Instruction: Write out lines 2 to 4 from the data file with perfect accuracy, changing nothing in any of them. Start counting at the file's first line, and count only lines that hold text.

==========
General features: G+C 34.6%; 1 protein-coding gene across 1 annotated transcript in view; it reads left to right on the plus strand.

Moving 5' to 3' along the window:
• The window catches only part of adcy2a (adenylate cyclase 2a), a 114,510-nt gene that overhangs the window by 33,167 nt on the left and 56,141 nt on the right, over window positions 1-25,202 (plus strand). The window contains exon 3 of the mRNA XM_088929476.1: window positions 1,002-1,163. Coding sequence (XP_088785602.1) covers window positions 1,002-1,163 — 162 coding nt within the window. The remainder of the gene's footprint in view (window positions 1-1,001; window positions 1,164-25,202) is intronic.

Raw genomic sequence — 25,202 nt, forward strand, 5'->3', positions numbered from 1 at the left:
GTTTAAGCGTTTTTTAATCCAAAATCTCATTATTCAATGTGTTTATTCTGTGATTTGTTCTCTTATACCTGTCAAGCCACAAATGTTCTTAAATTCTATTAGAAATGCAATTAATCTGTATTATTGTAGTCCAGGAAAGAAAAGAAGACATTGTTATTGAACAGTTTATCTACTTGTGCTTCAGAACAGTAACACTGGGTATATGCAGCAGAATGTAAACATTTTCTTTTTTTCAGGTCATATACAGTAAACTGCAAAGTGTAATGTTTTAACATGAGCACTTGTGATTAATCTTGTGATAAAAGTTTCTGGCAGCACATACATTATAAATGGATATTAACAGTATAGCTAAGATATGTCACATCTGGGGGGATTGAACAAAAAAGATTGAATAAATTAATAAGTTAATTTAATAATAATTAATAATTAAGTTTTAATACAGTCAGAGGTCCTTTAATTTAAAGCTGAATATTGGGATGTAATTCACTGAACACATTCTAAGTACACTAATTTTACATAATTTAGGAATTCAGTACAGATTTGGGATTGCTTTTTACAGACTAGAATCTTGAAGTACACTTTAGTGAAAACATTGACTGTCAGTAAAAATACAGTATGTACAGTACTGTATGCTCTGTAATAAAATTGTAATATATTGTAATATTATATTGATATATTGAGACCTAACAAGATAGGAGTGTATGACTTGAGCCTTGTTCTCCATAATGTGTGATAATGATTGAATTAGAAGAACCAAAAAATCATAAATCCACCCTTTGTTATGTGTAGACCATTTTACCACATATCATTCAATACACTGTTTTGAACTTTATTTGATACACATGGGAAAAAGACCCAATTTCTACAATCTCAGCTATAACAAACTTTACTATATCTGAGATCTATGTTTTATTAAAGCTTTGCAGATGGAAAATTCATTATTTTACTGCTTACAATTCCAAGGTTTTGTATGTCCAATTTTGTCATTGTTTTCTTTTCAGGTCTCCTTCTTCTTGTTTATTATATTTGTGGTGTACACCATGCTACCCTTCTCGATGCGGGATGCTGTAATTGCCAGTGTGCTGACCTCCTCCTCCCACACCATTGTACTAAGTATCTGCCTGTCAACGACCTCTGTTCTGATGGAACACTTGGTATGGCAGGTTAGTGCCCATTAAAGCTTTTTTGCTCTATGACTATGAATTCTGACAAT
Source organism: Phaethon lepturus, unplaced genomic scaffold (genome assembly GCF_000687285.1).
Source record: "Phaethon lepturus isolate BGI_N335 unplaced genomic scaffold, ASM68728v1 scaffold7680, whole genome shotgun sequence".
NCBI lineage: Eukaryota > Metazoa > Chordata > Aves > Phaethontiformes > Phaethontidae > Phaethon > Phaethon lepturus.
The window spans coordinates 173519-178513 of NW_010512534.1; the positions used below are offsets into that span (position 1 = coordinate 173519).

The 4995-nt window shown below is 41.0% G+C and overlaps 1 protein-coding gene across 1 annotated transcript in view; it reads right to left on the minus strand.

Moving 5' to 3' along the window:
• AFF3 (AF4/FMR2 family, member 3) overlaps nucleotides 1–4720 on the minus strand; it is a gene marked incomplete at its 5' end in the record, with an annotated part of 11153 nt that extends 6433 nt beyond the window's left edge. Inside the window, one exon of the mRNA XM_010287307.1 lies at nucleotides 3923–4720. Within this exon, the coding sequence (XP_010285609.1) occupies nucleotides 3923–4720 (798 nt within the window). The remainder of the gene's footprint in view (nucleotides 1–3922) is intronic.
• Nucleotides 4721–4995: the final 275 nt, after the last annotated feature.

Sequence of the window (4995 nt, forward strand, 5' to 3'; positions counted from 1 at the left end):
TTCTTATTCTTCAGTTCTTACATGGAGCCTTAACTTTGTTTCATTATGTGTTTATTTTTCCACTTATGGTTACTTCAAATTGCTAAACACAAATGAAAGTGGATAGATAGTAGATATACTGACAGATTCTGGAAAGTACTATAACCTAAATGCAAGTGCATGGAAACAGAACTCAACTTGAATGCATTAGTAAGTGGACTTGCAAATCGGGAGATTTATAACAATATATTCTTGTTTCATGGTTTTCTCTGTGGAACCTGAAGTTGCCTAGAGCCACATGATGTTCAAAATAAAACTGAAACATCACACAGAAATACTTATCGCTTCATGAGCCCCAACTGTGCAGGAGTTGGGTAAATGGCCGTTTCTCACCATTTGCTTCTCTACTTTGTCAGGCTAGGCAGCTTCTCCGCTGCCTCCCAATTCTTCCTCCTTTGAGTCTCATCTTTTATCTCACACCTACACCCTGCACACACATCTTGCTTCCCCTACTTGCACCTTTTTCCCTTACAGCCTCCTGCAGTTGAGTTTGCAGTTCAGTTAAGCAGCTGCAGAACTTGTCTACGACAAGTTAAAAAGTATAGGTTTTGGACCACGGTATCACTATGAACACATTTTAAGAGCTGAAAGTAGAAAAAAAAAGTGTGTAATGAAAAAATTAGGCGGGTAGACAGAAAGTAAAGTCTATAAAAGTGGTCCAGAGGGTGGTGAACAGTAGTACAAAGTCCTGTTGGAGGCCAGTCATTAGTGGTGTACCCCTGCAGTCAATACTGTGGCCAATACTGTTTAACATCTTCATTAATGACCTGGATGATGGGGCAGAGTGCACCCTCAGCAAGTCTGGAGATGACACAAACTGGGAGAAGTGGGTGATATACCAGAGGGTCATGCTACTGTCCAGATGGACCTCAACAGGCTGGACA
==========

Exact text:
Moving 5' to 3' along the window:
• The window catches only part of adcy2a (adenylate cyclase 2a), a 114,510-nt gene that overhangs the window by 33,167 nt on the left and 56,141 nt on the right, over window positions 1-25,202 (plus strand). The window contains exon 3 of the mRNA XM_088929476.1: window positions 1,002-1,163. Coding sequence (XP_088785602.1) covers window positions 1,002-1,163 — 162 coding nt within the window. The remainder of the gene's footprint in view (window positions 1-1,001; window positions 1,164-25,202) is intronic.

Raw genomic sequence — 25,202 nt, forward strand, 5'->3', positions numbered from 1 at the left: